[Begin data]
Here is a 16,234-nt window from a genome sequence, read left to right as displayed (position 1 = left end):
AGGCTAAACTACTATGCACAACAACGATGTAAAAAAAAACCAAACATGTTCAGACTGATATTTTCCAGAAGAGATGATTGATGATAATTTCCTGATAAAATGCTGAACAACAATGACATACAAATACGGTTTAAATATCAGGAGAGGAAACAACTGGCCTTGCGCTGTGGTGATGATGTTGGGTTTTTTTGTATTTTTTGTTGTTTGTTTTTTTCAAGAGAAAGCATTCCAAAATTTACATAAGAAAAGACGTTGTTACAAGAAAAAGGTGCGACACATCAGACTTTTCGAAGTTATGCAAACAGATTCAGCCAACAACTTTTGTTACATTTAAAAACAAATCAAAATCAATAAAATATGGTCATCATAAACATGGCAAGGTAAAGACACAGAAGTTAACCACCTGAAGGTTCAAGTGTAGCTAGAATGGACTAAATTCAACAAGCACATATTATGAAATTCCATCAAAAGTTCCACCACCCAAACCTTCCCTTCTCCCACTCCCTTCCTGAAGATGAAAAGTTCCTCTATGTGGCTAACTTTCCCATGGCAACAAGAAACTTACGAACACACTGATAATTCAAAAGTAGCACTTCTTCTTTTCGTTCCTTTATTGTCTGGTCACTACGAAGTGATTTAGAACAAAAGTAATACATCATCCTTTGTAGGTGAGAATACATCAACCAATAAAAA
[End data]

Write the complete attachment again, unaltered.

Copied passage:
Here is a 16,234-nt window from a genome sequence, read left to right as displayed (position 1 = left end):
AGGCTAAACTACTATGCACAACAACGATGTAAAAAAAAACCAAACATGTTCAGACTGATATTTTCCAGAAGAGATGATTGATGATAATTTCCTGATAAAATGCTGAACAACAATGACATACAAATACGGTTTAAATATCAGGAGAGGAAACAACTGGCCTTGCGCTGTGGTGATGATGTTGGGTTTTTTTGTATTTTTTGTTGTTTGTTTTTTTCAAGAGAAAGCATTCCAAAATTTACATAAGAAAAGACGTTGTTACAAGAAAAAGGTGCGACACATCAGACTTTTCGAAGTTATGCAAACAGATTCAGCCAACAACTTTTGTTACATTTAAAAACAAATCAAAATCAATAAAATATGGTCATCATAAACATGGCAAGGTAAAGACACAGAAGTTAACCACCTGAAGGTTCAAGTGTAGCTAGAATGGACTAAATTCAACAAGCACATATTATGAAATTCCATCAAAAGTTCCACCACCCAAACCTTCCCTTCTCCCACTCCCTTCCTGAAGATGAAAAGTTCCTCTATGTGGCTAACTTTCCCATGGCAACAAGAAACTTACGAACACACTGATAATTCAAAAGTAGCACTTCTTCTTTTCGTTCCTTTATTGTCTGGTCACTACGAAGTGATTTAGAACAAAAGTAATACATCATCCTTTGTAGGTGAGAATACATCAACCAATAAAAA